• Biodiversity Loss
  • Impact on Human Health
  • Destruction of Natural Habitat
  • Loss of Soil
  • Pollution of Groundwater
  • Effect on Aquatic Organism
  • Abnormal Development in Children
  • Air Pollution

1. Water Pollution

Gold mining can have devastating effects on nearby water resources. Toxic mine waste contains dangerous chemicals, which include arsenic, lead, mercury, petroleum byproducts, acids, and cyanide.

The worst of it is seen in the routine dump of toxic waste into rivers, lakes, streams, and oceans by mining companies around the world.

Research has shown that about 180 million metric tons of such waste are dumped annually. But even if they do not, such toxins often contaminate waterways when infrastructure such as tailings dams, which hold my waste, fails.

According to the UNEP, there have been over 221 major tailings dam failures. These have killed hundreds of people around the world, displaced thousands, and contaminated the drinking water of millions.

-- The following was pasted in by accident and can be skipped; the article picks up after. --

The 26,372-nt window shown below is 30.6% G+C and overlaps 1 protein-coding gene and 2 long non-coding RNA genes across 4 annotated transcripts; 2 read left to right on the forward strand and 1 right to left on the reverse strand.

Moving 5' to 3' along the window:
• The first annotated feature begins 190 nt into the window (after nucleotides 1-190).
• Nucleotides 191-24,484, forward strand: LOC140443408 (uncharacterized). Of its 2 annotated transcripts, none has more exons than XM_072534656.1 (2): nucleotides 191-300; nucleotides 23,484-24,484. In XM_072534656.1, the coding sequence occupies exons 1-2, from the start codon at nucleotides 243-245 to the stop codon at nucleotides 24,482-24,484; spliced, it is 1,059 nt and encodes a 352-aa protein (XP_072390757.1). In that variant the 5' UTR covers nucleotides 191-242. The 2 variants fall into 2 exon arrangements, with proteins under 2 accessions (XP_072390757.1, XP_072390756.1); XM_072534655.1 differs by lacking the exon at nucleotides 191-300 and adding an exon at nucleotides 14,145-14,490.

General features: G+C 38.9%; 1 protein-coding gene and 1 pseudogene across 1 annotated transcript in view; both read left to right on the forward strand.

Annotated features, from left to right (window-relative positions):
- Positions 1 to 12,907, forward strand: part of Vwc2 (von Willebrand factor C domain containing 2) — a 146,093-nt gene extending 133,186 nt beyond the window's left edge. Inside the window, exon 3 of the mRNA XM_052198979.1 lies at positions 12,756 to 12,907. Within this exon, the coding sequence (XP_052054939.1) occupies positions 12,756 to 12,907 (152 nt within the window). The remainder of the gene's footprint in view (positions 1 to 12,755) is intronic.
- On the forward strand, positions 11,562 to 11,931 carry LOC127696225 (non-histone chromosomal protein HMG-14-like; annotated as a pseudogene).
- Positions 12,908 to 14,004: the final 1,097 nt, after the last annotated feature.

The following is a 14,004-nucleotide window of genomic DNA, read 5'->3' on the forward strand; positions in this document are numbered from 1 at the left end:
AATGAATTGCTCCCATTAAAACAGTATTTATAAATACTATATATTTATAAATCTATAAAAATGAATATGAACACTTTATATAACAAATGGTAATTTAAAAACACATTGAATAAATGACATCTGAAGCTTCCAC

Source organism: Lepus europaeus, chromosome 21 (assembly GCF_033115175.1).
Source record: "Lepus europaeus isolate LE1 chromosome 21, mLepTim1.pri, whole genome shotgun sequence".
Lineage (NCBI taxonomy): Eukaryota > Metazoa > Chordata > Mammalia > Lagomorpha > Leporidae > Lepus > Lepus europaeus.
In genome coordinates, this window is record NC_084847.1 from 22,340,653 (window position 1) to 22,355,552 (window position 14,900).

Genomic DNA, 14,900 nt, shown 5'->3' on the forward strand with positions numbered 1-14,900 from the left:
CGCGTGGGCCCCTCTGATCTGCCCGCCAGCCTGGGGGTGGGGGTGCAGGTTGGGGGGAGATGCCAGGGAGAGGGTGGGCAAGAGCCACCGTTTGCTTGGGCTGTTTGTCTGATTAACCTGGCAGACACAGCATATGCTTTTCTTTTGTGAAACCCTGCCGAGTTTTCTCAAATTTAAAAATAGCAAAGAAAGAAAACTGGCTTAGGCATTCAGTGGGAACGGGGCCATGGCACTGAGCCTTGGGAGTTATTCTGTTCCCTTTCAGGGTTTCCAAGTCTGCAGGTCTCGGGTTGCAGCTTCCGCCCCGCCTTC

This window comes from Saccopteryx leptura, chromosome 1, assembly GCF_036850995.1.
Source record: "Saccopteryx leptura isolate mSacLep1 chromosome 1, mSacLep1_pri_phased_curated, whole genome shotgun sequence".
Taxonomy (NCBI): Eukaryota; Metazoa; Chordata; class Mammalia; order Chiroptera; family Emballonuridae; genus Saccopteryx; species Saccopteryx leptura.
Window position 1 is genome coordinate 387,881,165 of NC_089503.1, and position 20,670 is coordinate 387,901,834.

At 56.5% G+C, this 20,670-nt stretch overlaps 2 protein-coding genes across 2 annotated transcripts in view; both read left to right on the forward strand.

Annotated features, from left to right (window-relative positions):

The resulting contaminated water is called acid mine drainage, a toxic cocktail uniquely destructive to aquatic life. This environmental damage ultimately affects us. In addition to drinking water contamination, AMD’s byproducts, such as mercury and heavy metals, work their way into the food chain and affect human health and animals for generations.

2. Increase of Solid Waste

Digging up ore displaces huge piles of earth and rock. Processing the ore to produce metals generates immense quantities of additional waste, as the amount of recoverable metal is a small fraction of the total ore mass. Just like stated above, the manufacture of an average gold ring generates more than 20 tons of waste.